People like to think that moral events can be isolated. They think somehow that the abortion holocaust has only to do with unborn babies and doesn’t relate to sexual morality, worker demographics, and racial tension (among other things). And they think that socialized healthcare affects only the ability of poor people to procure health services. The new UN movement to raise international excise taxes on tobacco contradicts that short-sighted tendency:
Meeting in Moscow this week, WHO delegates, representing 179 countries and about 90 percent of the world’s population, voted to move ahead on implementing a key part of the 2003 Framework Convention on Tobacco Control. The WHO is the public health arm of the United Nations.
The international tobacco tax provision would commit the countries who signed the U.N. anti-tobacco agreement — nearly every major nation except for the United States, Switzerland and Indonesia — to enact an excise tax equal to at least 70 percent of the retail price of tobacco products. . . .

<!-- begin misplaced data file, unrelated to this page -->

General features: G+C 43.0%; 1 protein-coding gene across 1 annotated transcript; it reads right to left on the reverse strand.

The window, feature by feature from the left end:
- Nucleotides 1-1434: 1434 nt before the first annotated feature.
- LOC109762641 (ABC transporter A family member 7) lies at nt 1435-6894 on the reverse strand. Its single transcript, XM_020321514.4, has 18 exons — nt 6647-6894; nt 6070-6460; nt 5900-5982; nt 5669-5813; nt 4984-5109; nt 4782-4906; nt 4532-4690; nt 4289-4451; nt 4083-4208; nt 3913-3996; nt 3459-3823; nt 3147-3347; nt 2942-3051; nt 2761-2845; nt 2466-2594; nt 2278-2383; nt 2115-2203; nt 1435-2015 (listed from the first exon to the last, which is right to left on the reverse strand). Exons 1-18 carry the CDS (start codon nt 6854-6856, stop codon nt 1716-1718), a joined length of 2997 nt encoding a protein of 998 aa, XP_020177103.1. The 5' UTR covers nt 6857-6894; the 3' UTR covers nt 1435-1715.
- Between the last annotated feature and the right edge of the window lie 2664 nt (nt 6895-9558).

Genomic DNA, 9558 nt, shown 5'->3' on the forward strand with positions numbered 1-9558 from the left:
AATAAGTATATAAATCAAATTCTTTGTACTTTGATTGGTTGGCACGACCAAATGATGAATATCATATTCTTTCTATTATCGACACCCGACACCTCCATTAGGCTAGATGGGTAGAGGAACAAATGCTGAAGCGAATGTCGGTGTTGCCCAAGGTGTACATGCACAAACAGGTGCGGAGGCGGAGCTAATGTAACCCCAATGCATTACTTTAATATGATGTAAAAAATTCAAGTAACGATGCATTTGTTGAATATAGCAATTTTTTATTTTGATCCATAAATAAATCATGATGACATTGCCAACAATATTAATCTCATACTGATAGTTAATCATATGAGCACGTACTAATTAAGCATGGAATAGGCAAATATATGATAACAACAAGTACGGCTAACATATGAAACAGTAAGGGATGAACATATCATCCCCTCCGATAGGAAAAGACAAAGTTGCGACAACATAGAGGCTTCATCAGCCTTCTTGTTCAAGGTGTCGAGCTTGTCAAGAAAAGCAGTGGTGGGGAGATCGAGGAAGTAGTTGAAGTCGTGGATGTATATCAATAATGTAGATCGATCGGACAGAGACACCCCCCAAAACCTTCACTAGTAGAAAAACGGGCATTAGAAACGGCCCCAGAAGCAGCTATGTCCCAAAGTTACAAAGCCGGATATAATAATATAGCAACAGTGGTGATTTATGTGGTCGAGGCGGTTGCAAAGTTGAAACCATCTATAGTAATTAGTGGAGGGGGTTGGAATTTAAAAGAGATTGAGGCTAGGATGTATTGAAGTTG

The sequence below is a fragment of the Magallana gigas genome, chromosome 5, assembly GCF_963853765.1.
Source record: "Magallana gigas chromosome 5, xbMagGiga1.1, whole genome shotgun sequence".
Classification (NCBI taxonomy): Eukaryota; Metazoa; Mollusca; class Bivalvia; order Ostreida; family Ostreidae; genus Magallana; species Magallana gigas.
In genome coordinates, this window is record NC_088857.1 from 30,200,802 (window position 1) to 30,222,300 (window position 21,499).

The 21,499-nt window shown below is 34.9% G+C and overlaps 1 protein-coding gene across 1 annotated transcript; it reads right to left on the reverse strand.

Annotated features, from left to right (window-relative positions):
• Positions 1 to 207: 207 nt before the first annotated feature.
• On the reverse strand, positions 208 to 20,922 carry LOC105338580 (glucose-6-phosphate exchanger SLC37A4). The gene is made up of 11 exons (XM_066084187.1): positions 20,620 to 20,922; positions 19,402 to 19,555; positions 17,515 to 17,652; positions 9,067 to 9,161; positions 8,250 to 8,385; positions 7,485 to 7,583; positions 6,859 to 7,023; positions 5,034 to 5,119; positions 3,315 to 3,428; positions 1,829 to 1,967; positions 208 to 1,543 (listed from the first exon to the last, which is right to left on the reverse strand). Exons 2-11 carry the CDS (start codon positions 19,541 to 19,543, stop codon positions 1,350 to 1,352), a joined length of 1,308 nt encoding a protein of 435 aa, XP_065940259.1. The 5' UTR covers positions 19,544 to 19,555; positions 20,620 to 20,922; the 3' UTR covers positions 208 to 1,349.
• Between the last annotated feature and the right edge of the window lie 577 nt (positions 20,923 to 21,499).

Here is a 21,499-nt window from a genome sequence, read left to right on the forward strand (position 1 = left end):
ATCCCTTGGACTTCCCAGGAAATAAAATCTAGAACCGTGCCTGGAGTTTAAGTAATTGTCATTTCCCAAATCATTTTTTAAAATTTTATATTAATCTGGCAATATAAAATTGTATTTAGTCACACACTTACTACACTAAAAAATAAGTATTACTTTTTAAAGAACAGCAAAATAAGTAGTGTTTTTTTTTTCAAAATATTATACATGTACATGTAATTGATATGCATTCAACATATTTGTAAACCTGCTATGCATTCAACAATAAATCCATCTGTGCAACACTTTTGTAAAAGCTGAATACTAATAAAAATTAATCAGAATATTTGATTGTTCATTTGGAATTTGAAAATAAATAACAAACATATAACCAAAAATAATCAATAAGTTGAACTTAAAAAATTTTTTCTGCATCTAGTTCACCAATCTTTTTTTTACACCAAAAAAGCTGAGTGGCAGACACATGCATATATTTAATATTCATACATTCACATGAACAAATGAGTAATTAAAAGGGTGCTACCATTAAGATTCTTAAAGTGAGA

WHO officials said the tax was justified because tobacco creates an economic burden on society owing to higher health care costs for tobacco-related disease. More than two-thirds of the parties to the organization’s treaty reported an increase in tobacco taxes in 2014.
The justification for tobacco sanctions has far-reaching implications. Who didn’t expect for this to happen? If the civil government is paying for your health care, then of course the civil government is going to assume control over any area that affects your health. The EPA will continue to ramp up its pollution controls, the FDA will continue to regulate our outlaw alternative medicines, and taxes on everything from tobacco to junk food will continue to rise. And it won’t end. Limits on longevity might also become a reality very soon, and population controls might become even more draconian and even more mandatory. Just wait. This is just the beginning.